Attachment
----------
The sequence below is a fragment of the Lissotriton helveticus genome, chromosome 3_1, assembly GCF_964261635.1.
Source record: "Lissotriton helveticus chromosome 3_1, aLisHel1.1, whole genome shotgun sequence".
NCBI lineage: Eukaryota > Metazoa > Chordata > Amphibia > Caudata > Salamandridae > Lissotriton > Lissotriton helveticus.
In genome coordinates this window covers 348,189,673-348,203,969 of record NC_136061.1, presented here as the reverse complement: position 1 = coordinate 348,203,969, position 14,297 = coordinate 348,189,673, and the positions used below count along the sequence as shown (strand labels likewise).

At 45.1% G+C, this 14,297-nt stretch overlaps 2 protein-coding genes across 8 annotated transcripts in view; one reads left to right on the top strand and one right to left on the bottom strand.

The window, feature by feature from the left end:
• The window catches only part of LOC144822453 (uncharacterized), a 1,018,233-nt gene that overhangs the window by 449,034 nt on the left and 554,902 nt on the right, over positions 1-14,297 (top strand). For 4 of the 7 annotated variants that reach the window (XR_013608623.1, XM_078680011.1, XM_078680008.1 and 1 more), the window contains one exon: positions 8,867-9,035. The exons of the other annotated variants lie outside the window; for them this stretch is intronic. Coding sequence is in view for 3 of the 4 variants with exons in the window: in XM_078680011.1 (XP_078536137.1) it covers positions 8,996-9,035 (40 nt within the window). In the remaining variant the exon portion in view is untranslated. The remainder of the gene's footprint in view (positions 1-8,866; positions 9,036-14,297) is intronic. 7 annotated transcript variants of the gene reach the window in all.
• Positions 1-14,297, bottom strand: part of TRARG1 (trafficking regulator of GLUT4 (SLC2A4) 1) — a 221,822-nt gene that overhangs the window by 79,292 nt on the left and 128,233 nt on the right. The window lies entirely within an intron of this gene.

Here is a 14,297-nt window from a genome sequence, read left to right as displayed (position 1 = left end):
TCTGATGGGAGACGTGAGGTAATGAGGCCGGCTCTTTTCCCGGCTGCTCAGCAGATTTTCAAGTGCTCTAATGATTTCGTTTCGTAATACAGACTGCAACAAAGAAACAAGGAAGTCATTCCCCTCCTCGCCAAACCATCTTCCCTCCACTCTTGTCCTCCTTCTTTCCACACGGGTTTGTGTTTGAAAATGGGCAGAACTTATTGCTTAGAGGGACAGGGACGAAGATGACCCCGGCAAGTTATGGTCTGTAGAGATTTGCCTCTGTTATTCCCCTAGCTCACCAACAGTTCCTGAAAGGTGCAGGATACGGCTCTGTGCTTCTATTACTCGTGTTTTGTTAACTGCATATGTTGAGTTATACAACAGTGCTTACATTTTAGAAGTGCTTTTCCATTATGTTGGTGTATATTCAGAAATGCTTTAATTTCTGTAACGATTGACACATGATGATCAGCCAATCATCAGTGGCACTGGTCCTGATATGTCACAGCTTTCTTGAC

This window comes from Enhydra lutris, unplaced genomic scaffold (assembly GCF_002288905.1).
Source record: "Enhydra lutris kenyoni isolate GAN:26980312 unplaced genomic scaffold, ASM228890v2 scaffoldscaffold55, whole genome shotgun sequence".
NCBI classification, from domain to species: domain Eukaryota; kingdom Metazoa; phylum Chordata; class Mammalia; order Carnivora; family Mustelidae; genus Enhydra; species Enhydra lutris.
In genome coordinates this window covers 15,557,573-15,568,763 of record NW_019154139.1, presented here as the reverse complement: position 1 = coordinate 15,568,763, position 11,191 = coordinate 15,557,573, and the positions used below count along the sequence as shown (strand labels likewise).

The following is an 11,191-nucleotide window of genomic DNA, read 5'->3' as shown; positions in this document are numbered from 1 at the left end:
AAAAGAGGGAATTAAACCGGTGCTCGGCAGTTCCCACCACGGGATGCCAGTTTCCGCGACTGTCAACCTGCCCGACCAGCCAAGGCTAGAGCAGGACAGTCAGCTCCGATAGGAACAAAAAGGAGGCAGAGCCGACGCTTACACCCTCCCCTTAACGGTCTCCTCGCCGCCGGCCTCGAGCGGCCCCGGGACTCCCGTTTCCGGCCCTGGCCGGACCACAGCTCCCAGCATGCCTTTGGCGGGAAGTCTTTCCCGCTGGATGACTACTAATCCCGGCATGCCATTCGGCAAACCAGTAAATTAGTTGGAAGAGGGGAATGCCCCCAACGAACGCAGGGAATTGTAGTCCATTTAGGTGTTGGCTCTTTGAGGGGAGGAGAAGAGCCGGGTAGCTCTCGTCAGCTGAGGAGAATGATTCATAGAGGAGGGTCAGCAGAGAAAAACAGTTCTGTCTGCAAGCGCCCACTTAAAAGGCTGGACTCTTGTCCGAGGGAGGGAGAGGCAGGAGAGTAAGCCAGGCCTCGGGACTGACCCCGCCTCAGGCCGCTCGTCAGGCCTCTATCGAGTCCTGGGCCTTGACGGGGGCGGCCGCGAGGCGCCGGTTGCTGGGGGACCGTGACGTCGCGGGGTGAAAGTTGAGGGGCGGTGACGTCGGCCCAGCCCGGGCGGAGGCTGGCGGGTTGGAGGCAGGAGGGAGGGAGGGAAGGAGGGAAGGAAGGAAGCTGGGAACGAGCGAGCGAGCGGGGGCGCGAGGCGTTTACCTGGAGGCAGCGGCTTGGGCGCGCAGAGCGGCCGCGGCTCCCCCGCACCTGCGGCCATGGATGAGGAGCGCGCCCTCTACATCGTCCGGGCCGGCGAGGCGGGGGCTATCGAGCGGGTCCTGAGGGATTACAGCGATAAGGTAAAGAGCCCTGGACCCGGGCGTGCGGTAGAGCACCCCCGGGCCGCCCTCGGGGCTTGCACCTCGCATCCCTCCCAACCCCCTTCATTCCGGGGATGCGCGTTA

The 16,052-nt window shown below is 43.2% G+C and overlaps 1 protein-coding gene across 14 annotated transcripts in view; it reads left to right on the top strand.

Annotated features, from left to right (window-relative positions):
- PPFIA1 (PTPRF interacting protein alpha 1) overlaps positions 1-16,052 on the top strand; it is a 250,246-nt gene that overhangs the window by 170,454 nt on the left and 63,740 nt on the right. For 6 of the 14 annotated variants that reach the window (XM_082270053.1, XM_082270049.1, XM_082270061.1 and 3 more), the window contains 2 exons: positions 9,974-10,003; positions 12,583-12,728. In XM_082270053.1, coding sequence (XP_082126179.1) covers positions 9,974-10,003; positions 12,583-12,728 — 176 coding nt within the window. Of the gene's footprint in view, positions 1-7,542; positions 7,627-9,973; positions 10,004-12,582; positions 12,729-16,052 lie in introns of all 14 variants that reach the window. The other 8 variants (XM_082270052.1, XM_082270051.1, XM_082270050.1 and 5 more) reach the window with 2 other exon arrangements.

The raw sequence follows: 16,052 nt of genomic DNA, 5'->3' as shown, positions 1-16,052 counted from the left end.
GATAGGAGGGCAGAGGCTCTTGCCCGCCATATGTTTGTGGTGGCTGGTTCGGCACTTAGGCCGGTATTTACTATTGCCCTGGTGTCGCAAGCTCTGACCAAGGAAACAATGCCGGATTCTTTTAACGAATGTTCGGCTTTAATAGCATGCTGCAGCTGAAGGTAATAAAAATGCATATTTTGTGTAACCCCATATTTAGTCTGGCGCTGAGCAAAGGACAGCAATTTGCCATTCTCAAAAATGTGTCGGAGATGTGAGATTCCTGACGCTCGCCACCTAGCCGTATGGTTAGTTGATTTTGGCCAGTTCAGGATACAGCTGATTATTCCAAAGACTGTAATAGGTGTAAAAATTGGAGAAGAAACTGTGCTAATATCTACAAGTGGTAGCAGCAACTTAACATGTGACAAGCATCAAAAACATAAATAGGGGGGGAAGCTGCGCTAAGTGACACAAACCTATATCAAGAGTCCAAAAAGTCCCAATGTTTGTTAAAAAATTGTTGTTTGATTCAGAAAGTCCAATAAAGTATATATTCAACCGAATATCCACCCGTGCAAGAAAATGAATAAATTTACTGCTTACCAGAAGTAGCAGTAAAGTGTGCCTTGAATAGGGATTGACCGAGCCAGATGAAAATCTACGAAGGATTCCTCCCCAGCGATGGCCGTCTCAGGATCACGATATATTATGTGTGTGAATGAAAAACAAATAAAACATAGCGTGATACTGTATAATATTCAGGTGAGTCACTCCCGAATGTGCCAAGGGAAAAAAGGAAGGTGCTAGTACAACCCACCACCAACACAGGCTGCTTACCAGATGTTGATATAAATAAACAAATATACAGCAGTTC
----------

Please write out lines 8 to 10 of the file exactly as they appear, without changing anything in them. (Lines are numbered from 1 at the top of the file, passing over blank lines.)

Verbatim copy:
• Positions 1-14,297, bottom strand: part of TRARG1 (trafficking regulator of GLUT4 (SLC2A4) 1) — a 221,822-nt gene that overhangs the window by 79,292 nt on the left and 128,233 nt on the right. The window lies entirely within an intron of this gene.

Here is a 14,297-nt window from a genome sequence, read left to right as displayed (position 1 = left end):
TCTGATGGGAGACGTGAGGTAATGAGGCCGGCTCTTTTCCCGGCTGCTCAGCAGATTTTCAAGTGCTCTAATGATTTCGTTTCGTAATACAGACTGCAACAAAGAAACAAGGAAGTCATTCCCCTCCTCGCCAAACCATCTTCCCTCCACTCTTGTCCTCCTTCTTTCCACACGGGTTTGTGTTTGAAAATGGGCAGAACTTATTGCTTAGAGGGACAGGGACGAAGATGACCCCGGCAAGTTATGGTCTGTAGAGATTTGCCTCTGTTATTCCCCTAGCTCACCAACAGTTCCTGAAAGGTGCAGGATACGGCTCTGTGCTTCTATTACTCGTGTTTTGTTAACTGCATATGTTGAGTTATACAACAGTGCTTACATTTTAGAAGTGCTTTTCCATTATGTTGGTGTATATTCAGAAATGCTTTAATTTCTGTAACGATTGACACATGATGATCAGCCAATCATCAGTGGCACTGGTCCTGATATGTCACAGCTTTCTTGAC